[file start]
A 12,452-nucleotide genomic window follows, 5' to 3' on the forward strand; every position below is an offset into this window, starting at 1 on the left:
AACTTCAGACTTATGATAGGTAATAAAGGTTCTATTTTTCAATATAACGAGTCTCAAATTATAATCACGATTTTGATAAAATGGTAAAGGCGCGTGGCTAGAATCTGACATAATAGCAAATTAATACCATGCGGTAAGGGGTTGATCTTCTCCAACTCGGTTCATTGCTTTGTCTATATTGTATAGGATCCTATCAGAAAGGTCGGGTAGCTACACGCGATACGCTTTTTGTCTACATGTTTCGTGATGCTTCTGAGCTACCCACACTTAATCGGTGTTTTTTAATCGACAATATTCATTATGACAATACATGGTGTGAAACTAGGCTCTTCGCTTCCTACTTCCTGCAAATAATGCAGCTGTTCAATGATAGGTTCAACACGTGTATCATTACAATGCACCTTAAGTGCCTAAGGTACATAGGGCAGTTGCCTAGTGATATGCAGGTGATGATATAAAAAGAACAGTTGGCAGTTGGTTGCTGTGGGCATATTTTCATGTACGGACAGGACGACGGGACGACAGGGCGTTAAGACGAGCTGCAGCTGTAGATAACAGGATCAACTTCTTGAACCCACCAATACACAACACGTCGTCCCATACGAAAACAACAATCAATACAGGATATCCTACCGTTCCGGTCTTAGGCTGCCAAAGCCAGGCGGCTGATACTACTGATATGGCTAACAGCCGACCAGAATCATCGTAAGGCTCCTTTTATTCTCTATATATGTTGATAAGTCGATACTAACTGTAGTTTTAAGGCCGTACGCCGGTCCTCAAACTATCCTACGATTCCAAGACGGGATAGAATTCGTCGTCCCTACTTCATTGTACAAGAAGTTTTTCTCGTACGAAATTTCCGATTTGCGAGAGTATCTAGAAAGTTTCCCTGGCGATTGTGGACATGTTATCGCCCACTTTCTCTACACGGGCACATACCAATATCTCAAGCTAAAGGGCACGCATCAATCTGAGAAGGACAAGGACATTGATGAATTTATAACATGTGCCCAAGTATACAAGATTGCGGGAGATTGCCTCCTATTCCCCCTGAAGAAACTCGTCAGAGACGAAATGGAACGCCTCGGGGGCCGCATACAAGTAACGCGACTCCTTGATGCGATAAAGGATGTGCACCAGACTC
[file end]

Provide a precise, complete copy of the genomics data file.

A 12,452-nucleotide genomic window follows, 5' to 3' on the forward strand; every position below is an offset into this window, starting at 1 on the left:
AACTTCAGACTTATGATAGGTAATAAAGGTTCTATTTTTCAATATAACGAGTCTCAAATTATAATCACGATTTTGATAAAATGGTAAAGGCGCGTGGCTAGAATCTGACATAATAGCAAATTAATACCATGCGGTAAGGGGTTGATCTTCTCCAACTCGGTTCATTGCTTTGTCTATATTGTATAGGATCCTATCAGAAAGGTCGGGTAGCTACACGCGATACGCTTTTTGTCTACATGTTTCGTGATGCTTCTGAGCTACCCACACTTAATCGGTGTTTTTTAATCGACAATATTCATTATGACAATACATGGTGTGAAACTAGGCTCTTCGCTTCCTACTTCCTGCAAATAATGCAGCTGTTCAATGATAGGTTCAACACGTGTATCATTACAATGCACCTTAAGTGCCTAAGGTACATAGGGCAGTTGCCTAGTGATATGCAGGTGATGATATAAAAAGAACAGTTGGCAGTTGGTTGCTGTGGGCATATTTTCATGTACGGACAGGACGACGGGACGACAGGGCGTTAAGACGAGCTGCAGCTGTAGATAACAGGATCAACTTCTTGAACCCACCAATACACAACACGTCGTCCCATACGAAAACAACAATCAATACAGGATATCCTACCGTTCCGGTCTTAGGCTGCCAAAGCCAGGCGGCTGATACTACTGATATGGCTAACAGCCGACCAGAATCATCGTAAGGCTCCTTTTATTCTCTATATATGTTGATAAGTCGATACTAACTGTAGTTTTAAGGCCGTACGCCGGTCCTCAAACTATCCTACGATTCCAAGACGGGATAGAATTCGTCGTCCCTACTTCATTGTACAAGAAGTTTTTCTCGTACGAAATTTCCGATTTGCGAGAGTATCTAGAAAGTTTCCCTGGCGATTGTGGACATGTTATCGCCCACTTTCTCTACACGGGCACATACCAATATCTCAAGCTAAAGGGCACGCATCAATCTGAGAAGGACAAGGACATTGATGAATTTATAACATGTGCCCAAGTATACAAGATTGCGGGAGATTGCCTCCTATTCCCCCTGAAGAAACTCGTCAGAGACGAAATGGAACGCCTCGGGGGCCGCATACAAGTAACGCGACTCCTTGATGCGATAAAGGATGTGCACCAGACTC